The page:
Designed by internationally-known New York architect Edward Durell Stone in 1962, Westgate Tower sparked immediate controversy the moment its plans were revealed. One of Austin's first high-rise buildings, the 26-story building threatened to cut off the view of the State Capitol from the west, causing political dissension. Despite the opposition, the building was completed in 1966. Its construction inspired the new legislation which restricts similar view-blocking high rises and continues to find its way onto City Council agendas today.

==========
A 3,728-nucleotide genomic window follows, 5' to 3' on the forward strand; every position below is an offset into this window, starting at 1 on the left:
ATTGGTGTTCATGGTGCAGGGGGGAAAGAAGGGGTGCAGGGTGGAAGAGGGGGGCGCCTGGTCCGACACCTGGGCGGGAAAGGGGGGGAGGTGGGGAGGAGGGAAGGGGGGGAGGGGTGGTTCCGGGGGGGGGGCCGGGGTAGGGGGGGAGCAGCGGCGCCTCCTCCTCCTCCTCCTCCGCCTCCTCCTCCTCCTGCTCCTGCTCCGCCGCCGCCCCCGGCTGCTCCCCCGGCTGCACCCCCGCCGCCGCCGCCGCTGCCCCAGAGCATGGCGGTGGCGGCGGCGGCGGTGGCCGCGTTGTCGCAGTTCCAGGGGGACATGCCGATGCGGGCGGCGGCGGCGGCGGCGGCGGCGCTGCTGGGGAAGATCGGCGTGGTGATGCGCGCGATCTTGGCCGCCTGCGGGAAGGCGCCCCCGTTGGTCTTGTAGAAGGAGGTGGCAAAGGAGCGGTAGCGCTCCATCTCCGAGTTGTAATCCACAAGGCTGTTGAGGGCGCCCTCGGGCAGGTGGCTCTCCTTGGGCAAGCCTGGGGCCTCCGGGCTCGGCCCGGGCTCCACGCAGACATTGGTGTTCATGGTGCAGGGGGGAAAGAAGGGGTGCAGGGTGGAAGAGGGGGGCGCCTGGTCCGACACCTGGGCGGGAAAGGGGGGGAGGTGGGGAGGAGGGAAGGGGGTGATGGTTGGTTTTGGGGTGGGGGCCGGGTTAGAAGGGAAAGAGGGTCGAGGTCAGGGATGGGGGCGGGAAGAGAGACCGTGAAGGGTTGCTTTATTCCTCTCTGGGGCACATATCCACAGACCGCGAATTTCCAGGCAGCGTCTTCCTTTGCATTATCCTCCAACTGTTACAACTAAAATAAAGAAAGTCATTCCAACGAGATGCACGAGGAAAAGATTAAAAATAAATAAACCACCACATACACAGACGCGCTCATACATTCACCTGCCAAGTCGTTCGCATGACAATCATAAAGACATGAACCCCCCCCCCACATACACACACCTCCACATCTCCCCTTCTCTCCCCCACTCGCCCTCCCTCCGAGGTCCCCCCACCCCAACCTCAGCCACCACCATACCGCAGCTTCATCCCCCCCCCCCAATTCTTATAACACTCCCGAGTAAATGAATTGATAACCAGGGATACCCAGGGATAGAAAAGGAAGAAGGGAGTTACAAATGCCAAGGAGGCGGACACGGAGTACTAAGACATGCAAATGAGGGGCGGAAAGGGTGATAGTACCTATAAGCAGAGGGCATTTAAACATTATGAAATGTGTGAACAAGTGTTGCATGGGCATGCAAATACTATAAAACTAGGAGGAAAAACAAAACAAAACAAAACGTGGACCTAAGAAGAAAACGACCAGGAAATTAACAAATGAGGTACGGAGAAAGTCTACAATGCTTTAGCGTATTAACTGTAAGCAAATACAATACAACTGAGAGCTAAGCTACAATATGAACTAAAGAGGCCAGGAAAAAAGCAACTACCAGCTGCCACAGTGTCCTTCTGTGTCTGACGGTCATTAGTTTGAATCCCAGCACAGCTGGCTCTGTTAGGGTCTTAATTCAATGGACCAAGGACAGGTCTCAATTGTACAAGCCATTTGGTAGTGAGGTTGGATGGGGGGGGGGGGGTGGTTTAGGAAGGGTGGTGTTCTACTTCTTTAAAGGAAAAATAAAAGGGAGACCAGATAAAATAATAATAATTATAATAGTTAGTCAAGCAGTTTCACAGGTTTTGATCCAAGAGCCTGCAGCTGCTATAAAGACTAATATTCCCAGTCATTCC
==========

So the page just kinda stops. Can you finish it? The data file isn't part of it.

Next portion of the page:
Join us and architectural historian Charles Peveto of the Texas Historical Commission, Friends of Wooldridge Square, and Pease Park Conservancy among others and heritage interpreter Ted Eubanks of the Downtown Austin Alliance and Fermata.
Doors open at 2:00 PM and the talk begins at 2:30 PM. Complimentary refreshments provided. Seating is limited; while tickets are available at the door, we encourage patrons to RSVP. Tickets are $10 for the general public, $5 for students with valid ID, and free for members of the Friends of the Neill-Cochran House Museum.
Parking is available free to patrons in the museum lot located off of 23rd street between San Gabriel and Leon.
Additional details can be found at:
For more information call 512.478.2335 or e-mail firstname.lastname@example.org.